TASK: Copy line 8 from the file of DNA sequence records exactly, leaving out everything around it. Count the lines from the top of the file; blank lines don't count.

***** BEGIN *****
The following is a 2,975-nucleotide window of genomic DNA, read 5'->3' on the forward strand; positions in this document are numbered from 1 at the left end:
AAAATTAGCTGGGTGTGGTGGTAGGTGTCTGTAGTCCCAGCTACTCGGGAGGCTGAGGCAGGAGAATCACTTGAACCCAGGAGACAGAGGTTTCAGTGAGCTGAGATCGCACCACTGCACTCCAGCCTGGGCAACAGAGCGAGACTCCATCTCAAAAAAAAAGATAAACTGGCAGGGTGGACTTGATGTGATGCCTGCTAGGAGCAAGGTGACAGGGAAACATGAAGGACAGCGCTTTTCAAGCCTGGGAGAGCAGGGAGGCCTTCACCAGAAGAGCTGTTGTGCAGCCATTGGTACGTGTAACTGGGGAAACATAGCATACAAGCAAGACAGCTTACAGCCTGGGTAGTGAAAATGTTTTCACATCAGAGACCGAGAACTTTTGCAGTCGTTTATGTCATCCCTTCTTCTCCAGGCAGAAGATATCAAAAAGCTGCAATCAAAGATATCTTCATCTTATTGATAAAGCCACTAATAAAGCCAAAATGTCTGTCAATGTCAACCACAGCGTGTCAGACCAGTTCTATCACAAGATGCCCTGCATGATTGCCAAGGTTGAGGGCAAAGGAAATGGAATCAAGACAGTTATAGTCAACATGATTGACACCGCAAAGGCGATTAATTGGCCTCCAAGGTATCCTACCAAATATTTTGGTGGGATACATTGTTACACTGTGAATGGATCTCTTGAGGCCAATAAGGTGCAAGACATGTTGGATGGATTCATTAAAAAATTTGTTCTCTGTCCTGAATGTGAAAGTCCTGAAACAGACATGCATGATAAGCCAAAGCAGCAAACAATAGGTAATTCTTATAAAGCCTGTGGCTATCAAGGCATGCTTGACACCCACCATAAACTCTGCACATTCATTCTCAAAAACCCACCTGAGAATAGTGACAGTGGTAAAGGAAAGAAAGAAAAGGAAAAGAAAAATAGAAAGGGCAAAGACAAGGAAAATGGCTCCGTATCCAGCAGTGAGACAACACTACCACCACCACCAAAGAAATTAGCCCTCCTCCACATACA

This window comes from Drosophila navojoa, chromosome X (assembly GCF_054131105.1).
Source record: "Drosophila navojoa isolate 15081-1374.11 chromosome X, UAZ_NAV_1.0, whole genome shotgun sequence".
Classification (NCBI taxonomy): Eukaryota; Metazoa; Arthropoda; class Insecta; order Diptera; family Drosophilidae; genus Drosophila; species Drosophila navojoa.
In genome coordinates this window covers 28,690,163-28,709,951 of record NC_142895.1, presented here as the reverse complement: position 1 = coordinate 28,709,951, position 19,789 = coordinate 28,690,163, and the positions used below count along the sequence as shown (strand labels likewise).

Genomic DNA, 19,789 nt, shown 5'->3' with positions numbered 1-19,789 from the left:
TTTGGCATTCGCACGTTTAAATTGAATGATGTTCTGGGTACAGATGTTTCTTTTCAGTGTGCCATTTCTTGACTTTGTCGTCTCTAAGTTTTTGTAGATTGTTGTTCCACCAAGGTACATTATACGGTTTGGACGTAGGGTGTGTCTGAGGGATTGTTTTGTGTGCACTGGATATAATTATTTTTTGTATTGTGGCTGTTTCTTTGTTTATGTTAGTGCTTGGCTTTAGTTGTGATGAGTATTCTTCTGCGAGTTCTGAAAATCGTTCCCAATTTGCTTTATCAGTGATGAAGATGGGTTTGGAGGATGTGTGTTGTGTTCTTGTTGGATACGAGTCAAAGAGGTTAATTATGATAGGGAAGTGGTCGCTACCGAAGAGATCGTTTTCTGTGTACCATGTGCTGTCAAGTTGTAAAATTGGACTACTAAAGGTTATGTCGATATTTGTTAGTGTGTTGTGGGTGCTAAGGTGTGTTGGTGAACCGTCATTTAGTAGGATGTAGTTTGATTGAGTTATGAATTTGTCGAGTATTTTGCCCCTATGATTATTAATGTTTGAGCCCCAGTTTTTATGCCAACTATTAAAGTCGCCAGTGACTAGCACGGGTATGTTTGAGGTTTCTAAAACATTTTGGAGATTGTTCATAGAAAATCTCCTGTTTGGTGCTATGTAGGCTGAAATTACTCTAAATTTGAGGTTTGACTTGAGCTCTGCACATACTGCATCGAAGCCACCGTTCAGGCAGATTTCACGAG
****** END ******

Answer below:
TTTGGCATTCGCACGTTTAAATTGAATGATGTTCTGGGTACAGATGTTTCTTTTCAGTGTGCCATTTCTTGACTTTGTCGTCTCTAAGTTTTTGTAGATTGTTGTTCCACCAAGGTACATTATACGGTTTGGACGTAGGGTGTGTCTGAGGGATTGTTTTGTGTGCACTGGATATAATTATTTTTTGTATTGTGGCTGTTTCTTTGTTTATGTTAGTGCTTGGCTTTAGTTGTGATGAGTATTCTTCTGCGAGTTCTGAAAATCGTTCCCAATTTGCTTTATCAGTGATGAAGATGGGTTTGGAGGATGTGTGTTGTGTTCTTGTTGGATACGAGTCAAAGAGGTTAATTATGATAGGGAAGTGGTCGCTACCGAAGAGATCGTTTTCTGTGTACCATGTGCTGTCAAGTTGTAAAATTGGACTACTAAAGGTTATGTCGATATTTGTTAGTGTGTTGTGGGTGCTAAGGTGTGTTGGTGAACCGTCATTTAGTAGGATGTAGTTTGATTGAGTTATGAATTTGTCGAGTATTTTGCCCCTATGATTATTAATGTTTGAGCCCCAGTTTTTATGCCAACTATTAAAGTCGCCAGTGACTAGCACGGGTATGTTTGAGGTTTCTAAAACATTTTGGAGATTGTTCATAGAAAATCTCCTGTTTGGTGCTATGTAGGCTGAAATTACTCTAAATTTGAGGTTTGACTTGAGCTCTGCACATACTGCATCGAAGCCACCGTTCAGGCAGATTTCACGAG